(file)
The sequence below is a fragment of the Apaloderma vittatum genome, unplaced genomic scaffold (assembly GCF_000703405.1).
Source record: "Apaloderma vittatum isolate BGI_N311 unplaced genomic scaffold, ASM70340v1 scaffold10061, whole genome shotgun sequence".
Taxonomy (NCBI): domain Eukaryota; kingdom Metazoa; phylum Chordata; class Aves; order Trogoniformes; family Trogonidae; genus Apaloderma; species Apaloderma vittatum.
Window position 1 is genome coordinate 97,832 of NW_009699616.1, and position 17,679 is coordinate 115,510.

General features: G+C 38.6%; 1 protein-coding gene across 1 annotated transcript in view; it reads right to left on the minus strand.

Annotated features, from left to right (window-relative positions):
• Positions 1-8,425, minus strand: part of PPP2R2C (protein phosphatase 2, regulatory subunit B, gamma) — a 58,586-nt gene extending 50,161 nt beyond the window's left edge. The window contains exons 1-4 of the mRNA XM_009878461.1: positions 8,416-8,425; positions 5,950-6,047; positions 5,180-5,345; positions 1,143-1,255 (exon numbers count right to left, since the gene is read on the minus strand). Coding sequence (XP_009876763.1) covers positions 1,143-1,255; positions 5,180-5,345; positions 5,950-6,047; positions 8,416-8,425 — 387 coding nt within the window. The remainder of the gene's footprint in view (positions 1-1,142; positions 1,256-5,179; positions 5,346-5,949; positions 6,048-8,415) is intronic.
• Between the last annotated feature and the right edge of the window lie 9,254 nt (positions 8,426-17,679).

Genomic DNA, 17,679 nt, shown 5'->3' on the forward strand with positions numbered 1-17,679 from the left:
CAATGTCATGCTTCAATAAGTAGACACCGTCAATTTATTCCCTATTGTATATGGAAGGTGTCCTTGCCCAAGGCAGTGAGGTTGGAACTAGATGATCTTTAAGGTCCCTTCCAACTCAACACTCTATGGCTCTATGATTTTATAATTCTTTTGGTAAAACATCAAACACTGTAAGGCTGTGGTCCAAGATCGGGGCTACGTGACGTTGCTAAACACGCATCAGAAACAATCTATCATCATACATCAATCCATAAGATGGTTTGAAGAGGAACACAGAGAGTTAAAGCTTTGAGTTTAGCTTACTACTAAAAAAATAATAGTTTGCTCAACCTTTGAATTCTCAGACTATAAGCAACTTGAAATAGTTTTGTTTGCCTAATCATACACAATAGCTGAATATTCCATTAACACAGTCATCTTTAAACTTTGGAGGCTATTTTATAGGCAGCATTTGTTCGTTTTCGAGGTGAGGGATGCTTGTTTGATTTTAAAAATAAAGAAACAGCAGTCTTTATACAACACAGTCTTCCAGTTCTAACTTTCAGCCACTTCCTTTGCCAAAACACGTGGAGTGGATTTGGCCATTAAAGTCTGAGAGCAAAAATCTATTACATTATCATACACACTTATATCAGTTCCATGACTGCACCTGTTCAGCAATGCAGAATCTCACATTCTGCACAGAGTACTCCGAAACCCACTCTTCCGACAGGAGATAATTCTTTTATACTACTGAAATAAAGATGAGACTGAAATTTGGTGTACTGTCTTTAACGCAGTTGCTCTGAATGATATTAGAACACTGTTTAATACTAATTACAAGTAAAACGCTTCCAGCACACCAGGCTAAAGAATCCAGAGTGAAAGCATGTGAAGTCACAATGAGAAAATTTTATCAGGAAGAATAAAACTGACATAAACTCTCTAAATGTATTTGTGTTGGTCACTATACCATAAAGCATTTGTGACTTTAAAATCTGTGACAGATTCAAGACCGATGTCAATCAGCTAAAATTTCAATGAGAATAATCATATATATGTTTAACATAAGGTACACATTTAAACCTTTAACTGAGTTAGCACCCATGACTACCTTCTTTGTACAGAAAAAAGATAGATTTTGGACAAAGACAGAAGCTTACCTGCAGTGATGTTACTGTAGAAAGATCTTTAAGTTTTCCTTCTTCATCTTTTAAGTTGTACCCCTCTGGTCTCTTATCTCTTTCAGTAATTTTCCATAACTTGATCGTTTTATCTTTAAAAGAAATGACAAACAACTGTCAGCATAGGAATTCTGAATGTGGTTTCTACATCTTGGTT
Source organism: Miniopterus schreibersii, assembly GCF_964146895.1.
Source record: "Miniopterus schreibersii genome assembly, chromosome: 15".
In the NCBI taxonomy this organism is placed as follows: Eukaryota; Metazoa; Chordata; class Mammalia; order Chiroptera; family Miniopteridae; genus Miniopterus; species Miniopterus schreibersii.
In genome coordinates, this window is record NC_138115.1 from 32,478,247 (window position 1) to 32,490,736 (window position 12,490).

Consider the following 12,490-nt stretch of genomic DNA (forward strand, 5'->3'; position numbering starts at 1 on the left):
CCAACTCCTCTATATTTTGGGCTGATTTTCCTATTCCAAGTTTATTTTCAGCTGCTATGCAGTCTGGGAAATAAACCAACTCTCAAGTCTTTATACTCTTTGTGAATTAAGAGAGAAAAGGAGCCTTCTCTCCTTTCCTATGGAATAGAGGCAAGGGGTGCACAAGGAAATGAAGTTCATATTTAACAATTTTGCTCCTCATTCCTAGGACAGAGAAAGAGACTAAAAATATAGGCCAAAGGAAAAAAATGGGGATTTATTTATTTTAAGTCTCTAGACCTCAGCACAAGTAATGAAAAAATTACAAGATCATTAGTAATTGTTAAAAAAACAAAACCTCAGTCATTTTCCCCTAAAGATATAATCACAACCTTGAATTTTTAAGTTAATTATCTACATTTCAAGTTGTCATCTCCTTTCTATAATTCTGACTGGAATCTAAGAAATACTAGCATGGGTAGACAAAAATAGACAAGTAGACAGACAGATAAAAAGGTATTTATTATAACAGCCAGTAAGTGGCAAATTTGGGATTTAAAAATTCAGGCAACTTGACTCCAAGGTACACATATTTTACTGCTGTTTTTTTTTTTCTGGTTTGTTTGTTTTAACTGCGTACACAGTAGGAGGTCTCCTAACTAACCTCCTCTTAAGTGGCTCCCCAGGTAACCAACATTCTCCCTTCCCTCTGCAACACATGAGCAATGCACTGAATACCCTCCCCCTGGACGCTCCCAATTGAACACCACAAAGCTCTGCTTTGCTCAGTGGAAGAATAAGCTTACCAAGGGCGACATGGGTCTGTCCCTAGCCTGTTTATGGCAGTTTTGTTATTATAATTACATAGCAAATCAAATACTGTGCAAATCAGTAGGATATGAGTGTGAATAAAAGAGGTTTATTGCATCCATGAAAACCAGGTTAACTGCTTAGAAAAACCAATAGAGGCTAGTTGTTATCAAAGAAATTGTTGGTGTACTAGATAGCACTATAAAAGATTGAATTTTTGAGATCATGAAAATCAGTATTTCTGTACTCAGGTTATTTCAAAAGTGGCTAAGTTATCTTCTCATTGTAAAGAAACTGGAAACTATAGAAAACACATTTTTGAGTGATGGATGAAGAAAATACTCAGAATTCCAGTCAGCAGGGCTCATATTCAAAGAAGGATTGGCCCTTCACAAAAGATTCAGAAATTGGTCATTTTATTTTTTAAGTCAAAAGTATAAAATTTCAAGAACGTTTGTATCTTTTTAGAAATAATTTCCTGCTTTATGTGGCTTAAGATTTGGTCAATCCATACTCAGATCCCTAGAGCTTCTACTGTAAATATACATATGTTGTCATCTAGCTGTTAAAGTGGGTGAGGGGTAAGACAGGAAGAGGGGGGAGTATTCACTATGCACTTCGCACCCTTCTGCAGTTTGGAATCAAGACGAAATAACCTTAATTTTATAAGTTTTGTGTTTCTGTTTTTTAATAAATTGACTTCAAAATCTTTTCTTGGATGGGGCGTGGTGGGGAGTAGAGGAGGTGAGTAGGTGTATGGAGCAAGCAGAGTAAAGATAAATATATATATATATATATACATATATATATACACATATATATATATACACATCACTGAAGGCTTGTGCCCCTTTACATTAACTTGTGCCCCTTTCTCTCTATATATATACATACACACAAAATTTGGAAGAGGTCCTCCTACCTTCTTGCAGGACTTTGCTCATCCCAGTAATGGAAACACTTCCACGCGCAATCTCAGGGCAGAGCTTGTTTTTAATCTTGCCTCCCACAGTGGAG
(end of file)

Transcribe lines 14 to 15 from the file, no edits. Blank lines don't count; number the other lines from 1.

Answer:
In genome coordinates, this window is record NC_138115.1 from 32,478,247 (window position 1) to 32,490,736 (window position 12,490).

Consider the following 12,490-nt stretch of genomic DNA (forward strand, 5'->3'; position numbering starts at 1 on the left):